• It’s complex, where there are too many cases to consider (at least at this stage), and we need to keep the JavaScript simple
  • The child nodes might be moving, and thus the boundary would be specified for the extents of their movement, (which again, could be hard to compute in advance, or synchronise the body extents with)
  • Whatever creates the physics/body node (eg. a loader, or another custom node type) is likely to be in a position of calculate the extents of child nodes anyway

Physics materials

Although you can specify properties like restitution, friction and mass on individual physics/body nodes, sometimes you’ll want to share those properties among a group of physics/body nodes.

Just as we can have a parent material node wrapping multiple child geometry nodes, we can have a physics/material node wrapping multiple child physics/body nodes, so that the children inherit properties from the parent:

someNode.addNode({
   type: "physics/material",

   mass:0.0,
   restitution:0.9,
   friction:0.3,

   nodes: [
       {
           type: "physics/body",
           shape: "plane",
           //...
       },
       {
           type: "physics/body",
           shape: "sphere",
           //...
       },
       //...
    ]
});

Note that spatial properties like pos, dir, velocity etc. are not supported on a physics/material node, because those only make sense on an actual physical body.

Configuring a physics system

The physics/system node configures a physics system and may appear anywhere within the scene graph.

var physicsSystem = someNode.addNode({
      type: "physics/system",
      systemId: "mySystem",  // Optional - selects scene's default system when absent
      gravity: [0, -9.8, 0, 0],
      solver:"ACCUMULATED" // (default) or "FAST", "NORMAL"
})

We can reconfigure the system any time:

physicsSystem.setConfigs({
     gravity: [0, -4.0, 0, 0],
     solver:"FAST"
});
  • When the systemId is given, the physics/system node will configure that system, creating it first if not existing yet. When systemId is absent, the node will configure the scene’s default physics system.
  • physics/system nodes are optional - if you create physics/body nodes for a systemId (or the scene’s default system) for which no physics/system node exists in the scene, then that system will just use its default configuration.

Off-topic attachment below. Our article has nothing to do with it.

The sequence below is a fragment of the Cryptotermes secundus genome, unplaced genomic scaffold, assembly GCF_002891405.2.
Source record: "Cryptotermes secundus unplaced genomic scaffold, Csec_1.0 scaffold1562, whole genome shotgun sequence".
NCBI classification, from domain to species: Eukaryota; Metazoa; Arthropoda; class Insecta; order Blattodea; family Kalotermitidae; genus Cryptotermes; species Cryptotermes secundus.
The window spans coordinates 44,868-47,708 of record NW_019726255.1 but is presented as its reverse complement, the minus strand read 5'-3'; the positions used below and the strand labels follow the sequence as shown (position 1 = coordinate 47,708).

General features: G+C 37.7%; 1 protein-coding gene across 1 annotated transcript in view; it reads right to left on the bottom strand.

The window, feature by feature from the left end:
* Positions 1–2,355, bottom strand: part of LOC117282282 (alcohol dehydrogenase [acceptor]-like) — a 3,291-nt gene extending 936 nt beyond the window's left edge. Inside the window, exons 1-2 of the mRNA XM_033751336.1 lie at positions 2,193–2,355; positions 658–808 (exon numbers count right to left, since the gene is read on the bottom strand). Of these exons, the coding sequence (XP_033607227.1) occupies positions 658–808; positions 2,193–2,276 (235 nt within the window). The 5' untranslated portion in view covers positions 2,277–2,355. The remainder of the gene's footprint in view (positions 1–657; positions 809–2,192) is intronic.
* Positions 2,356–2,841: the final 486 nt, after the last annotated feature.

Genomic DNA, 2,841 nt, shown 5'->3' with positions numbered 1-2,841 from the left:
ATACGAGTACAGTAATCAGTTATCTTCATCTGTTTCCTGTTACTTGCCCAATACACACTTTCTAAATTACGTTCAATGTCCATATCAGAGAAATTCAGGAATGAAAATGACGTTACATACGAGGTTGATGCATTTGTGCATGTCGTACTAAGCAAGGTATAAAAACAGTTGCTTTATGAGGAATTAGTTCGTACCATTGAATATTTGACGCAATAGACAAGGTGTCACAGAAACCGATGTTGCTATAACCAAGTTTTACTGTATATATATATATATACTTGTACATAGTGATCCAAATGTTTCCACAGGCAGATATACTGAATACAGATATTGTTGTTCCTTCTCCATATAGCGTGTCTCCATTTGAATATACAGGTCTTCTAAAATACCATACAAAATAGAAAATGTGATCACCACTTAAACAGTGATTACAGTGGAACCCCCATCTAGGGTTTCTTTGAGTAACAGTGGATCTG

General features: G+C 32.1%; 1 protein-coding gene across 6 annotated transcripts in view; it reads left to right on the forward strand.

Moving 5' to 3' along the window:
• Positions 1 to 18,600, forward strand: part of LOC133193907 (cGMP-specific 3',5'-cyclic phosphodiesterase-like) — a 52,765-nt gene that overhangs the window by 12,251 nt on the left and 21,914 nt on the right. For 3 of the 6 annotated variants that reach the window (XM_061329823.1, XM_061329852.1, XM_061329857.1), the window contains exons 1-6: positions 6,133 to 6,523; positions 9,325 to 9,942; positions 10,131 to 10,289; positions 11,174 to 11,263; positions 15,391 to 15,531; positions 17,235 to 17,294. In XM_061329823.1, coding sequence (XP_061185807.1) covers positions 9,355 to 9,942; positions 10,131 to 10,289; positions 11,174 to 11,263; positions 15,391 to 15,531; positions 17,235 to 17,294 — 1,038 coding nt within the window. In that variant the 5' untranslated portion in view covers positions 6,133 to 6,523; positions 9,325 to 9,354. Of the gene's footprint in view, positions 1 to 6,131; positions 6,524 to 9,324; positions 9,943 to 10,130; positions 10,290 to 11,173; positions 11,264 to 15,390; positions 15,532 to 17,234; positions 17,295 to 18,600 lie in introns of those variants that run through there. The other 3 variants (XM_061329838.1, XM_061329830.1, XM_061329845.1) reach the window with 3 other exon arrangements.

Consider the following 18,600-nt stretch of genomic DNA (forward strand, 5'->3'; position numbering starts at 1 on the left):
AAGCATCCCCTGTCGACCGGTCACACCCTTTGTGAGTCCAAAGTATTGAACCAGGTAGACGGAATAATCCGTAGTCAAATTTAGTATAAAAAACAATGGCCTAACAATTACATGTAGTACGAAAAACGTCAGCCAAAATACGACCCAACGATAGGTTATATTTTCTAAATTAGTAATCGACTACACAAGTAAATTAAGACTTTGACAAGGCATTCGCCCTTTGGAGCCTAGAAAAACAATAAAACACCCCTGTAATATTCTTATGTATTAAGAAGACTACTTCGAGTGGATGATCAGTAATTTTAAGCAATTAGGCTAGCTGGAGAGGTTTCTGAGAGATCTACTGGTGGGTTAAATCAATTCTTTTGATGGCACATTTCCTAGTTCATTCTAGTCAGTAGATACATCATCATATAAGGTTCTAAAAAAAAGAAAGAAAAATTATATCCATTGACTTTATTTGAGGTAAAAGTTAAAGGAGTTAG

• physics/system node implementation

Physics primitives

There is a collection of convenience nodes, each of which wraps a child physics/body, which in turn wraps a child geometry primitive node, and configures the extents of the physics/body to enclose the primitive. These allow you to just create, for example, a teapot with physics behaviours, in one shot:

Teapot primitive

someNode.addNode({
    type: "physics/teapot",
    pos: [-100.0, 30.4, 234.1],
    velocity: [0.2,0.3,-0.2],
    mass: 5,
    //...
});

Box primitive

someNode.addNode({
    type: "physics/box",
    pos: [-100.0, 30.4, 234.1],
    velocity: [0.2,0.3,-0.2],
    size: [3.0, 4.0, 2.0],
    mass: 5,
    //...
});

Sphere primitive

someNode.addNode({
    type: "physics/sphere",
    pos: [-100.0, 30.4, 234.1],
    velocity: [0.2,0.3,-0.2],
    radius: 1,
    latitudeBands: 30,
    longitudeBands: 30,
    wire: false,
    mass: 5,
    //...
});

Plane primitive

someNode.addNode({
    type: "physics/plane",
    pos: [-100.0, 30.4, 234.1],
    velocity: [0.2,0.3,-0.2],
    direction: [0,1,0,
    width: 10,
    height: 10,
    widthSegments: 10,
    heightSegments: 10
    wire: false,
    mass: 5,
    //...
});

[More to come..]

Switching physics engines

In development

JigLibJS is the default physics engine, however other supported engines may be selected with a physicsEngine SceneJS global config. The config will be “jiglibjs” by default, but might also be “cannonjs” or “ammojs” if those are available:

SceneJS,setConfigs({
    physicsEngine: "jiglibjs"
});

Each supported physics engine will be a RequireJS module within the plugin support library directory, and will export this interface:

{

     /** Configure the engine. This can be done at any time.
      * @param configs Key-value map of configs
      */
     setConfigs: function(params) {
     },

     /** Creates a body in the engine and returns an ID for it
      * @params params Body properties - possibly generic across all engines
      * @params callback Callback which return an updated position and a rotation
      *                            matrix each the body is updated
      * @return ID of the new body
      */
     createBody : function (params, callback) {
     };

     /** Updates physics properties an existing body in the engine. Note this
      * does not change the shape of the phycics body, just things  like mass,
      * restitution, velocity, position etc.
      * @params bodyId Body ID
      * @params params Body properties
      */
     updateBody : function (bodyid, params) {
     },

     /** Removes a body from the engine
      */
     removeBody : function (bodyId) {
     },

      /**
       * Integrates this physics system
       */
      integrate : function () {
      }
}

Roadmap

  • Ability to enable or disable physics systems so they don’t keep running when their bodies are culled from the view (ie. by frustum culling etc)
  • An engine (pluggable as shown above) that proxies a high-performance server-side physics system (ie. written in C/C++, not JavaScript)
  • Issues tagged ‘physics’